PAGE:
Meaning of DEMAND in English


I. de ‧ mand 1 S2 W1 /dɪˈmɑːnd $ dɪˈmænd/ BrE AmE noun

[ Word Family: noun : ↑ demand , demands; verb : ↑ demand ; adjective : ↑ demanding ≠ UNDEMANDING ]

1 . [singular, uncountable] the need or desire that people have for particular goods and services:

Production is increasing faster than demand.

demand for

the demand for new housing

in demand (=wanted)

As a speaker he was always in demand.

⇨ ↑ supply and demand

2 . [countable] a very firm request for something that you believe you have the right to get:

demonstrations in support of the nationalists’ demands

demand for

their demand for higher salaries

demand that

demands that he should resign

3 . demands [plural] the difficult, annoying, or tiring things that you need to do, or a skill you need to have

demands of

the demands of modern life

demands on

The curriculum makes great demands on the teacher.

There are heavy demands on people’s time these days.

place/put demands on/upon somebody/something

the increased demands placed on police officers

4 . popular demand when a lot of people have asked for something to be done, performed etc

by/due to popular demand (=because of popular demand)

The exhibition will run for an extra week, due to popular demand.

5 . on demand formal whenever someone asks:

Should you feed your baby on demand, or stick to a timetable?

• • •



▪ high (=a lot of people want something)

Demand for housing is higher than ever.

▪ low (=not many people want something)

Recently the demand for new cars has been relatively low.

▪ a big demand

There’s always a big demand for photographs of celebrities.

▪ a great/huge demand (=very big)

There is a huge demand for business software and services.

▪ increased/increasing/growing demand

One of the problems is the growing demand for housing.

▪ falling demand (=decreasing)

the falling demand for coal

▪ consumer demand (=the desire of consumers to buy goods)

Consumer demand for new technology is strong.

■ verbs

▪ meet/satisfy demand (=supply as much as people need or want)

There are reports that the company cannot produce enough to meet demand.

▪ keep up with demand ( also keep pace with demand ) (=satisfy the demand)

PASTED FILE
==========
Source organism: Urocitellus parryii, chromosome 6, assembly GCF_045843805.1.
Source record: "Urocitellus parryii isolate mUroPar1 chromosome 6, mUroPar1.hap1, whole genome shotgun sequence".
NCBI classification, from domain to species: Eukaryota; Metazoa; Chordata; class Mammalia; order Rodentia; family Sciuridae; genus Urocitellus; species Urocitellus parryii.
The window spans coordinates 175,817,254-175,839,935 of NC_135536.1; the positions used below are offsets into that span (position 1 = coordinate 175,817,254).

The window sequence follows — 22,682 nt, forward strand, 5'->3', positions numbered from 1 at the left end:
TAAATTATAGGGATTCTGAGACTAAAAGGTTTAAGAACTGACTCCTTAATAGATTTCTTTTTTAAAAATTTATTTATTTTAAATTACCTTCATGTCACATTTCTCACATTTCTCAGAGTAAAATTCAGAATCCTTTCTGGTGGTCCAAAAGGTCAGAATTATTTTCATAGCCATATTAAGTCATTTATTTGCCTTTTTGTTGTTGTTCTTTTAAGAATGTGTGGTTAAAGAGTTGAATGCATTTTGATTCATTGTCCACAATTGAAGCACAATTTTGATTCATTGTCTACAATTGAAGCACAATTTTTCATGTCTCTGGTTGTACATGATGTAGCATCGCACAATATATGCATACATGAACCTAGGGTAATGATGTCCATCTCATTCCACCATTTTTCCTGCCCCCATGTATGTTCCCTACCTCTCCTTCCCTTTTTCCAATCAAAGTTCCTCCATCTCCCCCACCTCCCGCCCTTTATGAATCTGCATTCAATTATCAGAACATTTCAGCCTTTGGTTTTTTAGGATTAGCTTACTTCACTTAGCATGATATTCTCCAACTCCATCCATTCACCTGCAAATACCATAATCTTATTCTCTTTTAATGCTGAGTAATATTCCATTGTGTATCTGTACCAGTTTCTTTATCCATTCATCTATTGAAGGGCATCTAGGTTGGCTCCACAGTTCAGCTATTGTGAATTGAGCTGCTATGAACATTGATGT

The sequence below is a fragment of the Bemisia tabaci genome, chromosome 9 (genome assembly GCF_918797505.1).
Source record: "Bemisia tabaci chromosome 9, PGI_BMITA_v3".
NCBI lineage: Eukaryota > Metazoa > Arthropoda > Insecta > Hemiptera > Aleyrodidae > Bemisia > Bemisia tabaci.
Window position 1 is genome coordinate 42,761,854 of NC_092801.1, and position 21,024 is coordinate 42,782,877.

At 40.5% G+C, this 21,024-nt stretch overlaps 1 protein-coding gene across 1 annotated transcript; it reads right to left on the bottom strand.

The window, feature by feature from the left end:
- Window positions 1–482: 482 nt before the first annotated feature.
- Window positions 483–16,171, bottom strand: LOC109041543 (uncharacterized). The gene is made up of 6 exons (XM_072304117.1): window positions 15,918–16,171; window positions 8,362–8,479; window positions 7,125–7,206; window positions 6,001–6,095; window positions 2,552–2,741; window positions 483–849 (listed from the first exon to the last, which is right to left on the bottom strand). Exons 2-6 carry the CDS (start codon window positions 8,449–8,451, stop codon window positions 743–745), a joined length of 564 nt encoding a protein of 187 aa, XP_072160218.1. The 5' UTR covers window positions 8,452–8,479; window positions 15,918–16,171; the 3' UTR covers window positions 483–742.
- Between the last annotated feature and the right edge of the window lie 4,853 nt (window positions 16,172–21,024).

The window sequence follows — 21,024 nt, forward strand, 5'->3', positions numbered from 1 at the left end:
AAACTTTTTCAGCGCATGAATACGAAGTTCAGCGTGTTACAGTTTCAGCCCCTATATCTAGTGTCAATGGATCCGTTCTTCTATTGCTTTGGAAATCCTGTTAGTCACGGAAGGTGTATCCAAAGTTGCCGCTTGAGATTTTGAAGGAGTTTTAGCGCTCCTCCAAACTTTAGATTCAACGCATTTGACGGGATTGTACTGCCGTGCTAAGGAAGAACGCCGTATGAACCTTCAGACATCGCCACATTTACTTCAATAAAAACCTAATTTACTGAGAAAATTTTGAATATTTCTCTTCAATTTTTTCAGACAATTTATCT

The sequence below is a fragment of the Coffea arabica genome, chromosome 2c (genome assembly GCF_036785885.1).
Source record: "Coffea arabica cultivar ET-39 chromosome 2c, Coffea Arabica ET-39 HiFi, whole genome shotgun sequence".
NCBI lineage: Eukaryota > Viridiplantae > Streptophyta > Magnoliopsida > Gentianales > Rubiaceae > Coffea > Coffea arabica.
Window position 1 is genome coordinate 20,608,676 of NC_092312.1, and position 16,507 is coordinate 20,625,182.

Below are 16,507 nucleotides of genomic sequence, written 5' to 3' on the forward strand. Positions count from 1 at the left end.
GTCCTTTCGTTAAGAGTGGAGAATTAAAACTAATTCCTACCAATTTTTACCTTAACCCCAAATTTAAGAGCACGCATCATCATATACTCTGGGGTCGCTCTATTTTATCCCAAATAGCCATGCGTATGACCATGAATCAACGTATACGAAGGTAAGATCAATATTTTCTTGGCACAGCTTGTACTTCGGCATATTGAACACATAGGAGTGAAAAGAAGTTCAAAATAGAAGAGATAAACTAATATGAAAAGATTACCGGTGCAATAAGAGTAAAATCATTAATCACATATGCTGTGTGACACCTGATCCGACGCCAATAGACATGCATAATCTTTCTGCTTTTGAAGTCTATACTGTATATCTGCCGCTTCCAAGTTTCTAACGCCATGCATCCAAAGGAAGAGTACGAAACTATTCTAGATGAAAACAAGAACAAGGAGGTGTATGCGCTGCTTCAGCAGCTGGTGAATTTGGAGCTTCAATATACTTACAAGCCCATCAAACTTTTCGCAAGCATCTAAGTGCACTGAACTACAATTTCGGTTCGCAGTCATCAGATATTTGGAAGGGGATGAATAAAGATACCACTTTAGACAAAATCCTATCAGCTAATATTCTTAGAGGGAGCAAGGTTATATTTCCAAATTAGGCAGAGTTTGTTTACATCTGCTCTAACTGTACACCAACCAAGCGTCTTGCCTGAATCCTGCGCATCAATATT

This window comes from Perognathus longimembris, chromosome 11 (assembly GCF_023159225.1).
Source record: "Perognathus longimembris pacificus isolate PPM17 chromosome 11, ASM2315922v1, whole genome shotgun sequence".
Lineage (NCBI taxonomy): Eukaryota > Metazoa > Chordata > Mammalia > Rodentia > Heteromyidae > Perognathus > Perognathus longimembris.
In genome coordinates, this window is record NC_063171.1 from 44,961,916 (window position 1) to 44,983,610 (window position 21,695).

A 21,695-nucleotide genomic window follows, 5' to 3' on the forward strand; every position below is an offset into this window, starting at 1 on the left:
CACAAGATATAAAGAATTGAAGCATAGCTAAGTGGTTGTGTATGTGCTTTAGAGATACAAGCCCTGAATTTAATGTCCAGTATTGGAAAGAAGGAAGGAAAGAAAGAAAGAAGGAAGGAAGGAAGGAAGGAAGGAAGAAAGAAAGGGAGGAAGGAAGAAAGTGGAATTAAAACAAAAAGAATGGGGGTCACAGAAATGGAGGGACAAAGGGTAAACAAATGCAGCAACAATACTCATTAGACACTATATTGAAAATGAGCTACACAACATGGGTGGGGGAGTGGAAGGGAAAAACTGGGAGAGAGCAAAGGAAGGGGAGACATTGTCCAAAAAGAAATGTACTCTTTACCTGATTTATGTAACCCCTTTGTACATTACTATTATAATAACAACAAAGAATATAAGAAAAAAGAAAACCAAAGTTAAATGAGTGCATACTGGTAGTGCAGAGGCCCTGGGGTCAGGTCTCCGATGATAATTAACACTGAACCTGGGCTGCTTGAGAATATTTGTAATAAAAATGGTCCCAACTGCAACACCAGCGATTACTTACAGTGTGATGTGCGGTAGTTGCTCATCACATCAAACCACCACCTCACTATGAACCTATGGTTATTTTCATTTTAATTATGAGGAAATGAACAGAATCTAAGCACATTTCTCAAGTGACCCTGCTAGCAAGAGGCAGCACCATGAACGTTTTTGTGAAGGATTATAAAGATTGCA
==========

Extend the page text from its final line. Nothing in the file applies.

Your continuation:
Public funding for higher education has not kept up with demand.

▪ cope with demand (=satisfy demand)

The existing services were not capable of coping with the demand for advice.

▪ increase/boost demand

A very hard winter boosted the demand for natural gas.

▪ reduce demand

Higher interest rates reduces the demand for credit.

▪ demand rises/increases

Demand for energy has continued to rise.

▪ demand falls (=becomes lower)

Demand for the products has fallen in the last six months.

■ phrases

▪ be much in demand ( also be in great demand ) (=be wanted by a lot of people)

Fuel-efficient cars are now much in demand.

▪ supply outstrips/exceeds demand (=more is available than people need or want)

In the 1980s, the supply of grain far exceeded the demand.

▪ a lack of demand

Many factories closed through lack of demand.

▪ a surge in demand (=a sudden increase)

There’s often a surge in demand for the Internet at the weekend.

II. demand 2 W2 BrE AmE verb [transitive]

[ Word Family: noun : ↑ demand , demands; verb : ↑ demand ; adjective : ↑ demanding ≠ UNDEMANDING ]

[ Date: 1300-1400 ; Language: Old French ; Origin: demander , from Latin mandare 'to order' ]

1 . to ask for something very firmly, especially because you think you have a right to do this:

Angry demonstrators demanded the resignation of two senior officials.

demand to know/see/have etc something

I demand to know what’s going on.

demand that

They demanded that the military government free all political prisoners.

demand something of somebody

It seemed that no matter what she did, more was demanded of her.

‘Where are you going?’ she demanded angrily.

► Do not say ‘demand for something’. Say demand something : I demand my money back! (NOT I demand for my money back!)

2 . if one thing demands another, it needs that thing in order to happen or be done successfully:

Too many things demanded his attention at the same time.

It’s a desperate situation demanding a desperate remedy.

Longman Dictionary of Contemporary English.      Longman - Словарь современного английского языка.